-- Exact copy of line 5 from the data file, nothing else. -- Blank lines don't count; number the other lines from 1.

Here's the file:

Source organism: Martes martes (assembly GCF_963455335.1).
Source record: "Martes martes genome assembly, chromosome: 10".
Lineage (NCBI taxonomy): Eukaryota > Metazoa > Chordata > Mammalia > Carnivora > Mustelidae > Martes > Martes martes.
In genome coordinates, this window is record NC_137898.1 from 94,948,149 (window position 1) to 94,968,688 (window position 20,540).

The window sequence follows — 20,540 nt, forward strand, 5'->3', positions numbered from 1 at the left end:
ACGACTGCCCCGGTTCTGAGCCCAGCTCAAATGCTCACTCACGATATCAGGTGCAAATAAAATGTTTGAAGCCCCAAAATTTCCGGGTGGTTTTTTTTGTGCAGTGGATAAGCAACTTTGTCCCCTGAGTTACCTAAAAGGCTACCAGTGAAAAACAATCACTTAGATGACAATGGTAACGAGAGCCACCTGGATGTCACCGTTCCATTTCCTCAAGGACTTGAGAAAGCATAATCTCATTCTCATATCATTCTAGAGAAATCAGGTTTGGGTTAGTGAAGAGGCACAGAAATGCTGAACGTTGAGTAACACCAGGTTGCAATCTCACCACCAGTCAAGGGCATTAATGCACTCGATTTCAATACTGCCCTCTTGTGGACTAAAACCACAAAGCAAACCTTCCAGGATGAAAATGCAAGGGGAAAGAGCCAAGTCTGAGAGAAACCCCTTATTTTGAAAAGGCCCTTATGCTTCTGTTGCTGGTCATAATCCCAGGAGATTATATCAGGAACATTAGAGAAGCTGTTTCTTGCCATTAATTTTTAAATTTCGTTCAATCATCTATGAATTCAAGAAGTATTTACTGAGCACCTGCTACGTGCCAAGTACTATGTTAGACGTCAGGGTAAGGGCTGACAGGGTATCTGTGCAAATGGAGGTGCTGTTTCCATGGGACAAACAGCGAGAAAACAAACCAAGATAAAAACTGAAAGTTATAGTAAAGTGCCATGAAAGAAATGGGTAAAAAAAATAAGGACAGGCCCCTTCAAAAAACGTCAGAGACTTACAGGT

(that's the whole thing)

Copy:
The window sequence follows — 20,540 nt, forward strand, 5'->3', positions numbered from 1 at the left end: